Then we were at the Red Bothy where others were camped nearby, but didn't venture out of they're tents. This was a pity, really, because we lit a fire, which was, occasionally, huge and cheerful. JJ, Denis and Louise turned up and we had a convivial night of eating, drinking, rude jokes (Denis) and unlikely TGO tales. Outside it chucked it down. By bed time it was snowing.

In the morning, the familiar small-tent syndrome and a grey-muffled dawn told me that my akto was buried in white stuff. I variously kicked or punched off lots of avalanche from inside and peeked out. The world was white and swirling. A time/space continuum warp had taken us back to December. this was good because I really like Christmas.

I returned JJ's spoon, removed some of the snow from their tents and plodged off for the Burma Road. This was bleak. I arrived in Aviemore by mid May and went to Tescos for more scotch and to an outdoor shop for a spork (titanium now...) - and to the Bridge Inn where I met Andy and Pieter and ? some others..../ and scoffed very posh scoff which was just OK compared with better, much cheaper scoff I had later in the trip.

I walked to Glenmore with Andy by the Cairngorm Club footbridge. It was May again. Just a bit cold.

Was that the end of the spoon incidents? Find out in the next episode where it snows again and we visit the very lovely Cairngorm Mountains which are arctic, y'know.


Louise said...

It was a bit like that.

Alan Sloman said...

That Pieter has a lot to answer for. There are reports from Delft of a new project to construct their own mountain.
The project is being supported by the European Union Renewables fund. The hill is to be made entirely from snapped sporks and empty brown felt pens

Dawn said...

Fantastic Mike. There is a rumour going around that the local haggis, (or haggi, the plural version) sometimes get tired of all the TGO types tramping all over their domain. Well they are of a shy disposition. But their are unconfirmed reports of them sneaking in to tents and snapping spoons. It is known they have a propensity to causing mischief to campers by making things disappear and then replacing them in obvious places!!!!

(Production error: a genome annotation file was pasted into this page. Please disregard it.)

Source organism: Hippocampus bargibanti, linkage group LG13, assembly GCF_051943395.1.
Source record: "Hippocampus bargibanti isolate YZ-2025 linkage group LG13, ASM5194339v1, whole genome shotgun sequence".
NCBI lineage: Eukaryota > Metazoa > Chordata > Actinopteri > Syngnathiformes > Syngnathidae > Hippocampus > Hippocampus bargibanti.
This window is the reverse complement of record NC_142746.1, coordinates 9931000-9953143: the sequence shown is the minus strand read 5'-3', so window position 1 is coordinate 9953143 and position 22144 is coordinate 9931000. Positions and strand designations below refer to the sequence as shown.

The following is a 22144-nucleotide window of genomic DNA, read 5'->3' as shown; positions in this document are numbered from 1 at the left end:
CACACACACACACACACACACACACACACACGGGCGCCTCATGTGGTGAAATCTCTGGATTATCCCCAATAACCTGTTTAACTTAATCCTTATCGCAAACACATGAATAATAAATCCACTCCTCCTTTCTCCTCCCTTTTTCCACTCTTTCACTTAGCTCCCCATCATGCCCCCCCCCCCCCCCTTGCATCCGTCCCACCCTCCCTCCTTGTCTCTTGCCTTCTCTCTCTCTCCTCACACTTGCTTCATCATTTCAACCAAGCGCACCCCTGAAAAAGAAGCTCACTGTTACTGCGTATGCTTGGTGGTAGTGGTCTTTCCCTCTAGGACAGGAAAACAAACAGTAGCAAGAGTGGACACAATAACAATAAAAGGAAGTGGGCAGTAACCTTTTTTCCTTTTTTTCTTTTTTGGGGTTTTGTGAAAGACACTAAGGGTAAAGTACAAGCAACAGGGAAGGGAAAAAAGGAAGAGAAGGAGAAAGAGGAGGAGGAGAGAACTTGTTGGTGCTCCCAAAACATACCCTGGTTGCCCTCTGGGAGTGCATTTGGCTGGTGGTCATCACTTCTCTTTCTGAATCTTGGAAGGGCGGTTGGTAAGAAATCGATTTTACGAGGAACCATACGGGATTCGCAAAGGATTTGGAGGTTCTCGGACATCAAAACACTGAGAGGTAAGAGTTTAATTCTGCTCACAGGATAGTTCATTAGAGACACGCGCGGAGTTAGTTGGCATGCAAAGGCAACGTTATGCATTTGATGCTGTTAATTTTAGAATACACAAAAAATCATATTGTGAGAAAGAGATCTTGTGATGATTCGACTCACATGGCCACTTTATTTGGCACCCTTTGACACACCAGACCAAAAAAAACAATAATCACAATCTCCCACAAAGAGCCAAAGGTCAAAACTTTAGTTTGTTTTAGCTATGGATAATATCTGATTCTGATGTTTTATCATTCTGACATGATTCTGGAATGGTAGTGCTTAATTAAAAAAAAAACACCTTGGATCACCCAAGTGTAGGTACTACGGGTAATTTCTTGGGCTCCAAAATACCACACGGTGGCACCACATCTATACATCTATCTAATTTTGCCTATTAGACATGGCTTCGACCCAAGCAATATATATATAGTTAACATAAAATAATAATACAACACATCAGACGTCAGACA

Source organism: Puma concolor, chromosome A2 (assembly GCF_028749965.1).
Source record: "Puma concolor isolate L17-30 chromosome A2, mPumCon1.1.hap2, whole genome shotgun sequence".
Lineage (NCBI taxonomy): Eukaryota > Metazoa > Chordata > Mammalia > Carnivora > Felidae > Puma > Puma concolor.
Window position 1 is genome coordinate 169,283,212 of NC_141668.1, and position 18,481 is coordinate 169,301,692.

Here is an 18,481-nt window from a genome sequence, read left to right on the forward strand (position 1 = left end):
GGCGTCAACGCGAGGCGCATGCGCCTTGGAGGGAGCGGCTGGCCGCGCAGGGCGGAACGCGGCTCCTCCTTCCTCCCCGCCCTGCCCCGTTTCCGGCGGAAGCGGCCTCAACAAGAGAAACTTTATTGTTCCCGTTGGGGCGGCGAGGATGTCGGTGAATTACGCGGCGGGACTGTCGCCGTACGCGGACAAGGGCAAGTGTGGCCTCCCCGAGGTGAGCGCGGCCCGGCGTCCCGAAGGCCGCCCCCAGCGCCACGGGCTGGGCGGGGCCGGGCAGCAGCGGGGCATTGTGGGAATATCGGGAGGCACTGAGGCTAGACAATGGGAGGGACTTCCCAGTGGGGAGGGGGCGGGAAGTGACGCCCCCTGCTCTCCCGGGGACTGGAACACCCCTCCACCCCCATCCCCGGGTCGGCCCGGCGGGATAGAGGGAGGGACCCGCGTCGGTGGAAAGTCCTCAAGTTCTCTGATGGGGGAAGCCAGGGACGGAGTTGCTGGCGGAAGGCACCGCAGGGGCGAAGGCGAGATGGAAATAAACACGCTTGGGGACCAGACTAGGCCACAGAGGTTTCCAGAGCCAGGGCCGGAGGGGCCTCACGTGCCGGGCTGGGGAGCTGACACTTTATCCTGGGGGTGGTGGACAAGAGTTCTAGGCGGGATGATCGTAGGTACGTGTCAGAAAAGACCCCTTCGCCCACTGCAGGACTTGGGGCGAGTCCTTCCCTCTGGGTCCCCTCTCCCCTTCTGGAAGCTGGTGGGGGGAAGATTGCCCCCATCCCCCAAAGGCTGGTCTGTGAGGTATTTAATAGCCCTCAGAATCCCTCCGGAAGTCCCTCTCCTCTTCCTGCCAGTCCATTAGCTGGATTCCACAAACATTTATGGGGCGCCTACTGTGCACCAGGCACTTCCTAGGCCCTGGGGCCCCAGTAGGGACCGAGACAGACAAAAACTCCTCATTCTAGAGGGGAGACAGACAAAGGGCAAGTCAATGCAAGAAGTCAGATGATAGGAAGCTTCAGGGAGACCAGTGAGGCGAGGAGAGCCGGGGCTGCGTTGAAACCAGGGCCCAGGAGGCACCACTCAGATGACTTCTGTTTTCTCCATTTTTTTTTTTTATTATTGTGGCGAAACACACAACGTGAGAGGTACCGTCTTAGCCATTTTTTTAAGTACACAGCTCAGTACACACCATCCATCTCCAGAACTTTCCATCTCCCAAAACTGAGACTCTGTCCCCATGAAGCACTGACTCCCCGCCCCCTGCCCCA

chrissiedixie said...

So there's the snow...!
Looks like great fun - think I'm going to have to seriously think about this once I'm properly free from the constraints of school holidays!

Alan R said...

Sporking good read Mike. Nice pics JJ (except one). Louise is smiling so all must have been well with the world. (Not that she doesn’t smile). Oh i’m getting in deep now.
I better start packing.

Mike Knipe said...

Louise - Bit like what?
Alan - If you stand on the highest point in Norfolkshire you can see the very tops of the Dutch Alps
Dawn - Ah the haggis. The beautiful haggis. One ate my porridge y'know. Cheeky.
Chrissie - Yes, it's snow. Put TGO on your list. You know it makes sense.
Alan - No more cutlery in futire episodes. Honest. Louise seemed to be in hysterics most of the time I saw her, but then again, so was I....

Louise said...

You know, a bit like that.
And was it hysterics or hysteria?

Mike Knipe said...

Louise - Both hysterics and hysteria may well involve giggling, so I can't be sure which was affecting your mood. It couldn't have been Denis's jokes....?